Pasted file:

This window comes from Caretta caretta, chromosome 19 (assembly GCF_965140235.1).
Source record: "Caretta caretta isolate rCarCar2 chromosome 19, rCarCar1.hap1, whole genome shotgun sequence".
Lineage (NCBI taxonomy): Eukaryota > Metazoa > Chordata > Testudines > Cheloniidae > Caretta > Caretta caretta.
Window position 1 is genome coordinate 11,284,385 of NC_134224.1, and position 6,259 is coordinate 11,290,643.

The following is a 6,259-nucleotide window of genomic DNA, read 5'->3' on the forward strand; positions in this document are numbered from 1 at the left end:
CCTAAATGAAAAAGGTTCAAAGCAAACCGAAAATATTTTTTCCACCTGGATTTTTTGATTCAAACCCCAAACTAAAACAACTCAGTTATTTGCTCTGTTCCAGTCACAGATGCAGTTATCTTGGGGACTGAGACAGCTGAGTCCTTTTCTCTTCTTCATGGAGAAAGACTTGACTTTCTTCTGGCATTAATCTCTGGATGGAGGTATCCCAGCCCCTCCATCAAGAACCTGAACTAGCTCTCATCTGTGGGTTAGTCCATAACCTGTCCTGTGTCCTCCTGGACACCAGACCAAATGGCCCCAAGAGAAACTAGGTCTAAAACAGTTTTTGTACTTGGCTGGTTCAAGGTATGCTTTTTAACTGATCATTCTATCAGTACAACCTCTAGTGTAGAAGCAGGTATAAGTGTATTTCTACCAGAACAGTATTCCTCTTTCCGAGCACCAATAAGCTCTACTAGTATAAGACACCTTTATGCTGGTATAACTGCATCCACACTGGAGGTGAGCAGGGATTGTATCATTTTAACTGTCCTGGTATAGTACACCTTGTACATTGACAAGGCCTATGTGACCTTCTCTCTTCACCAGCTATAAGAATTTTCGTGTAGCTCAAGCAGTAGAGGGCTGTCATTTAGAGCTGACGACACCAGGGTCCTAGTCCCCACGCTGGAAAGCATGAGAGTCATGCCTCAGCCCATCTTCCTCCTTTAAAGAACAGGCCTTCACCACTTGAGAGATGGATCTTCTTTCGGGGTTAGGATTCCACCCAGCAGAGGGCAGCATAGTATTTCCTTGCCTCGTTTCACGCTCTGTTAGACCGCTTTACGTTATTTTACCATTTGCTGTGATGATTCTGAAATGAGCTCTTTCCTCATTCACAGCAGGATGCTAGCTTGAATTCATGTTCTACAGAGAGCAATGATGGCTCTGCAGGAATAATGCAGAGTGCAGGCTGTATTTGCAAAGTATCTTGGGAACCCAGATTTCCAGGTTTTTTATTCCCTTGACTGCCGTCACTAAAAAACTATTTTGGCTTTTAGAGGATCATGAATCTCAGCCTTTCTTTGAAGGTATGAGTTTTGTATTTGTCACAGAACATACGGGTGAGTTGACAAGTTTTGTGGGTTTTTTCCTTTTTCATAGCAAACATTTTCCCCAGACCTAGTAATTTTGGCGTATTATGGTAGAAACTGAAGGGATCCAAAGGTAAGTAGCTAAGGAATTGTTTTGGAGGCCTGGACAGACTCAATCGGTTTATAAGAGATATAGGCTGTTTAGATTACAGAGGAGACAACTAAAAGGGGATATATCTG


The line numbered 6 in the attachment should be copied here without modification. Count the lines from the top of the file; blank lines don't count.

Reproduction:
CCTAAATGAAAAAGGTTCAAAGCAAACCGAAAATATTTTTTCCACCTGGATTTTTTGATTCAAACCCCAAACTAAAACAACTCAGTTATTTGCTCTGTTCCAGTCACAGATGCAGTTATCTTGGGGACTGAGACAGCTGAGTCCTTTTCTCTTCTTCATGGAGAAAGACTTGACTTTCTTCTGGCATTAATCTCTGGATGGAGGTATCCCAGCCCCTCCATCAAGAACCTGAACTAGCTCTCATCTGTGGGTTAGTCCATAACCTGTCCTGTGTCCTCCTGGACACCAGACCAAATGGCCCCAAGAGAAACTAGGTCTAAAACAGTTTTTGTACTTGGCTGGTTCAAGGTATGCTTTTTAACTGATCATTCTATCAGTACAACCTCTAGTGTAGAAGCAGGTATAAGTGTATTTCTACCAGAACAGTATTCCTCTTTCCGAGCACCAATAAGCTCTACTAGTATAAGACACCTTTATGCTGGTATAACTGCATCCACACTGGAGGTGAGCAGGGATTGTATCATTTTAACTGTCCTGGTATAGTACACCTTGTACATTGACAAGGCCTATGTGACCTTCTCTCTTCACCAGCTATAAGAATTTTCGTGTAGCTCAAGCAGTAGAGGGCTGTCATTTAGAGCTGACGACACCAGGGTCCTAGTCCCCACGCTGGAAAGCATGAGAGTCATGCCTCAGCCCATCTTCCTCCTTTAAAGAACAGGCCTTCACCACTTGAGAGATGGATCTTCTTTCGGGGTTAGGATTCCACCCAGCAGAGGGCAGCATAGTATTTCCTTGCCTCGTTTCACGCTCTGTTAGACCGCTTTACGTTATTTTACCATTTGCTGTGATGATTCTGAAATGAGCTCTTTCCTCATTCACAGCAGGATGCTAGCTTGAATTCATGTTCTACAGAGAGCAATGATGGCTCTGCAGGAATAATGCAGAGTGCAGGCTGTATTTGCAAAGTATCTTGGGAACCCAGATTTCCAGGTTTTTTATTCCCTTGACTGCCGTCACTAAAAAACTATTTTGGCTTTTAGAGGATCATGAATCTCAGCCTTTCTTTGAAGGTATGAGTTTTGTATTTGTCACAGAACATACGGGTGAGTTGACAAGTTTTGTGGGTTTTTTCCTTTTTCATAGCAAACATTTTCCCCAGACCTAGTAATTTTGGCGTATTATGGTAGAAACTGAAGGGATCCAAAGGTAAGTAGCTAAGGAATTGTTTTGGAGGCCTGGACAGACTCAATCGGTTTATAAGAGATATAGGCTGTTTAGATTACAGAGGAGACAACTAAAAGGGGATATATCTG